Kelly S. underwent rotator cuff and bicep repair surgery in March 2020 with Travis Clegg, M.D., a board-certified orthopedic surgeon. Before the surgery, the pain and weakness in her right arm kept her from normal activities such as crafting, walking the dogs, and even working on the computer.

Today, Kelly says, “I feel like myself again.”

What Are the Symptoms of a Torn Bicep and Rotator Cuff?

You can abruptly tear your bicep and rotator cuff or gradually wear them away. In both cases, you will experience significant discomfort in the form of pain, lessened range of motion, stiffness, and tingling. 

An acute injury that tears the bicep and rotator cuff will cause a sharp, sudden pain in the upper arm. There may be a snapping or popping sound. 

A gradual wear and tear of the bicep and rotator cuff may also cause pain, tenderness, weakness, and cramping when you’re trying to conduct routine tasks. You may even have trouble turning the palm of your hand down or up or lifting even lightweight objects.

Kelly’s injury was gradual and it kept getting worse and negatively affected her job. “It was all I could do to get through the workday because it would cause me so much pain,” she said. 

The disruption from the wear and tear injury also affected some of the hobbies she loved so much. Kelly says, “I could not do a lot of my crafts, sewing, and painting; stuff like that. I have four dogs that I love to train and work with and walk but I was feeling so bad I couldn’t do that.”

Kelly decided enough was enough. She met Dr. Clegg and his team who diagnosed a torn bicep and rotator cuff. Kelly says, “I immediately liked him. I immediately felt comfortable and I completely had faith and trust in him.” 

Kelly decided to undergo surgical repair of her torn bicep and rotator cuff repair in March 2020. Her treatment was highly successful. Kelly says, “The biggest benefit of having this surgery with Dr. Clegg was the relief of the constant pain and getting the use and strength back in my arm and shoulder.”

What is the Bicep and Rotator Cuff?

Dr. Clegg Bicep and Rotator Cuff Surgery Patient

The bicep is your upper arm muscle that attaches via tendons to the bones in the shoulder and elbow. The rotator cuff is a combination of four muscles and tendons that hold your upper arm bone, or humerus, securely in the shoulder socket. This physical infrastructure allows your arm and shoulder to work seamlessly together to do routine tasks such as lifting a loaf of bread off the counter or vacuuming the floor. These muscles, tendons, and ligaments can become damaged, along with the bone or the joint. This damage can occur in the individual parts or together. When that happens, everything from getting dressed to brushing your hair can be affected.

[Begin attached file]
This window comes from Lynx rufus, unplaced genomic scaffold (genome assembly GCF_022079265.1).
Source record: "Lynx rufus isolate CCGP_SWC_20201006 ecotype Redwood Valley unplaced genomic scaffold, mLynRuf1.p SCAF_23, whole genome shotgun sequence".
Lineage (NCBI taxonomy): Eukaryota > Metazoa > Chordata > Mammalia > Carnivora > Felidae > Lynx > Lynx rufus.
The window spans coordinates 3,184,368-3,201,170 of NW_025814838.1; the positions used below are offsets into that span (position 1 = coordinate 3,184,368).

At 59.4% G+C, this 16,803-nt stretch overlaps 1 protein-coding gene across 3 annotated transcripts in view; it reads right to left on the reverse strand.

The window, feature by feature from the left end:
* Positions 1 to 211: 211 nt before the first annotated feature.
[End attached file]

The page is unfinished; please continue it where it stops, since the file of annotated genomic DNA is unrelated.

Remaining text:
In the case of Kelly, she experienced a gradual wearing away of the bicep and rotator cuff. This is a very common injury that is seen in older patients. Over time, the bicep and rotator cuff can degenerate, and the results are very painful, along with significant weakness in the affected area. When both the bicep and rotator cuff are damaged, it exacerbates the weakness, pain, and suffering the patient experiences—over time the person may lose sleep because they can’t find a comfortable position to alleviate the pain. For a time, over-the-counter medications may help patients with their pain, but ultimately, most patients elect for surgery to repair the damage.

What’s it Like to Have Surgery on a Torn Bicep and Rotator Cuff?

A minimally invasive surgical procedure can repair a damaged bicep and rotator cuff. Many patients can go home the same day. During the repair, the surgeon makes several small incisions of about a half-inch to reach the injuries. A small camera called an arthroscope is inserted inside the body to get a visual of the injury. The surgeon can then use plastic screws and sutures to repair the muscle, tendons, and ligaments or other structures causing so much pain. 

Patients typically undergo a period of rest, ice, and physical therapy after surgery to repair the bicep and rotator cuff.

Kelly elected to surgically repair both the torn bicep and rotator cuff with Dr. Clegg at his state-of-the-art surgery center. She says, “He explained exactly what would happen in there, what he was going to do to resolve it, what I could expect, and I was ready to do it.” Within a few short weeks, Kelly says, “I just feel great. I can get up and do all the stuff I love. I don’t even have to think about it.”

What is Recovery Like After Bicep and Rotator Cuff Repair?

Torn Rotator Cuff and Bicep Repair Surgery Patient Recovery

While every patient has an individualized treatment and recovery process after the surgery Kelly had six weeks of physical therapy over Zoom. She got her full range of motion back immediately and says today, “I feel great. I’m back to all of my fun hobbies and I’m back to feeling productive at work.” 

Dr. Clegg, M.D. says, “She was in therapy only three or four weeks and didn’t have much pain after. She really zipped through everything. I feel really happy for her.”

Kelly had a great experience working with Dr. Clegg and his team. She was pleasantly surprised at the level of care she received directly from the doctor. Kelly says, “He called me the day after the surgery and I’ve never had a doctor call me. That said a lot to me.”

Kelly’s positive surgical experience is typical of what you will experience at Dr. Clegg’s practice. She says, “I have recommended Dr. Clegg and I will continue to recommend Dr. Clegg. He really cares about his patients.”